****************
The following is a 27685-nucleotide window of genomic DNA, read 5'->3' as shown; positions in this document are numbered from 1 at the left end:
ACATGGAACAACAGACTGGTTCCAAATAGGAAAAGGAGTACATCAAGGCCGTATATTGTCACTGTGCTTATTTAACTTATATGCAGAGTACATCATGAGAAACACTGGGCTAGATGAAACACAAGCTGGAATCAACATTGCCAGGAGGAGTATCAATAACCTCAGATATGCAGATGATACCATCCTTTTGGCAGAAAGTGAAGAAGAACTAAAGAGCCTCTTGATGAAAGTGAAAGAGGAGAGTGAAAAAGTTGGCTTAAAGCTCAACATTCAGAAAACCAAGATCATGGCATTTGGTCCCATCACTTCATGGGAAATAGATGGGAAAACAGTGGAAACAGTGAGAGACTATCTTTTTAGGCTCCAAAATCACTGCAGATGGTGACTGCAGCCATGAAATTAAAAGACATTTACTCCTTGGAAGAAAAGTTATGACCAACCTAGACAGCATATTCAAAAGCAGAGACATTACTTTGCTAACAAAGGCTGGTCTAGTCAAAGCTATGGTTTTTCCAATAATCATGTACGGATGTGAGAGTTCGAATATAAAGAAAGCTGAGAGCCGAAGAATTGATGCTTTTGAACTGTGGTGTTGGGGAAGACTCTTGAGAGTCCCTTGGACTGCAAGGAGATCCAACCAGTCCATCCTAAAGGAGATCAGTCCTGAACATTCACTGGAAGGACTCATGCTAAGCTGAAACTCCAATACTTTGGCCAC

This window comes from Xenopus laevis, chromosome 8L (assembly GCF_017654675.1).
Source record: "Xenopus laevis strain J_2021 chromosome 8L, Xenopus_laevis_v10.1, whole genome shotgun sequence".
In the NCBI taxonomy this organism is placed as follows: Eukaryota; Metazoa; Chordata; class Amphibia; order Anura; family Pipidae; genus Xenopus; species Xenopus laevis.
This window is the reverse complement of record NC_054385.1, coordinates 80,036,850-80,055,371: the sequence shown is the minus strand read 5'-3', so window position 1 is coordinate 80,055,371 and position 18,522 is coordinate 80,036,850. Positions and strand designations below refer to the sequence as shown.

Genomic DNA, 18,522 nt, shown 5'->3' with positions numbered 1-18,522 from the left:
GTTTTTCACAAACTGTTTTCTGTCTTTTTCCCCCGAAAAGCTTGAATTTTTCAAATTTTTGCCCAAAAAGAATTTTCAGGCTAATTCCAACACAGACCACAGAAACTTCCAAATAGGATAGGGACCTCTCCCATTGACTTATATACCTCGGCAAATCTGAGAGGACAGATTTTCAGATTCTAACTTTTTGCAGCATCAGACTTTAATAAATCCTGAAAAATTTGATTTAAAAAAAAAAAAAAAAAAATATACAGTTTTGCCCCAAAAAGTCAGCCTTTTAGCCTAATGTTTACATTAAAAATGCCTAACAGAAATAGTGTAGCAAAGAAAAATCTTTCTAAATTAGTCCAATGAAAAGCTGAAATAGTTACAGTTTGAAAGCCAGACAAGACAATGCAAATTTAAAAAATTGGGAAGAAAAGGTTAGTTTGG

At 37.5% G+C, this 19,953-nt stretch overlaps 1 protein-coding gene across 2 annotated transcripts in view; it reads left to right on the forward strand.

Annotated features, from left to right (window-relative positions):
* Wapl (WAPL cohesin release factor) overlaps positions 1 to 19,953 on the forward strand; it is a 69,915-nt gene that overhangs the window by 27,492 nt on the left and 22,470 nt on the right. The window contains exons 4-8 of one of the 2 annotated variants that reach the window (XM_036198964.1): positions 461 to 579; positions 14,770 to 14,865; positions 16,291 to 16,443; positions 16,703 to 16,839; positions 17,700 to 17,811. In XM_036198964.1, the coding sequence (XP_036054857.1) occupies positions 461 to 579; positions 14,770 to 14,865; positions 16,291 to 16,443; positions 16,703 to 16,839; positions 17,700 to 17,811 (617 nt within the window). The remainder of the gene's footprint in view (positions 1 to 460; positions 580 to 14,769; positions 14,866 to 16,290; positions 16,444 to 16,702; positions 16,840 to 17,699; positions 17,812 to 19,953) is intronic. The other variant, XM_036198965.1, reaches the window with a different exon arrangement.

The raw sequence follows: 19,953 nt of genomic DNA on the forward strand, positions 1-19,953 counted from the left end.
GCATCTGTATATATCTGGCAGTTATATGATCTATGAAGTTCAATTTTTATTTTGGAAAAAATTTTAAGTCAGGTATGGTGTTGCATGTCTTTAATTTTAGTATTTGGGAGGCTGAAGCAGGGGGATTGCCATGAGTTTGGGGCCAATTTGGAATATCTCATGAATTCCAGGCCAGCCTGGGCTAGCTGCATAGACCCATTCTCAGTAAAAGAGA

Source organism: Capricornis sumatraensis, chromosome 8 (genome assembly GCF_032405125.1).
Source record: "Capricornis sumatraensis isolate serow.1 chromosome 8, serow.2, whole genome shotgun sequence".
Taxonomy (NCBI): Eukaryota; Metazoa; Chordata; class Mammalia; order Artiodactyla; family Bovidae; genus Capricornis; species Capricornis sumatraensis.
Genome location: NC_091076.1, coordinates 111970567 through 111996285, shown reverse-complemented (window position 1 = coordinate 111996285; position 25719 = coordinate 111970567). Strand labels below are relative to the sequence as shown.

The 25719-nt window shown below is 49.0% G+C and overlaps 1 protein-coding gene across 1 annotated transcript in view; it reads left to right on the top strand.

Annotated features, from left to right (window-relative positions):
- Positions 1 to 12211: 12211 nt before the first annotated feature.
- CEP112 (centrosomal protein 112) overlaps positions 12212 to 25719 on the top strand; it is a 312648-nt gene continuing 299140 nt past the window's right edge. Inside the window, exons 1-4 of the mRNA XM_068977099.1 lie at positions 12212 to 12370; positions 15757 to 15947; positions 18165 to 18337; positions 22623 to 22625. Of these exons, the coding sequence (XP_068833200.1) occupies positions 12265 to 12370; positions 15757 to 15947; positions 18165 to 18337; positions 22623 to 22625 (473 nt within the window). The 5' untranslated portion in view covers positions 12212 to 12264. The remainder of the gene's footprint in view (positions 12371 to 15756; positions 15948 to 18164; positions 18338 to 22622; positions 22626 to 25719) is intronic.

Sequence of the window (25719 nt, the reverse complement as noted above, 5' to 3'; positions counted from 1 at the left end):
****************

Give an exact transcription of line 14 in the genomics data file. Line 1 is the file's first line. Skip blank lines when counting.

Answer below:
Source organism: Capricornis sumatraensis, chromosome 8 (genome assembly GCF_032405125.1).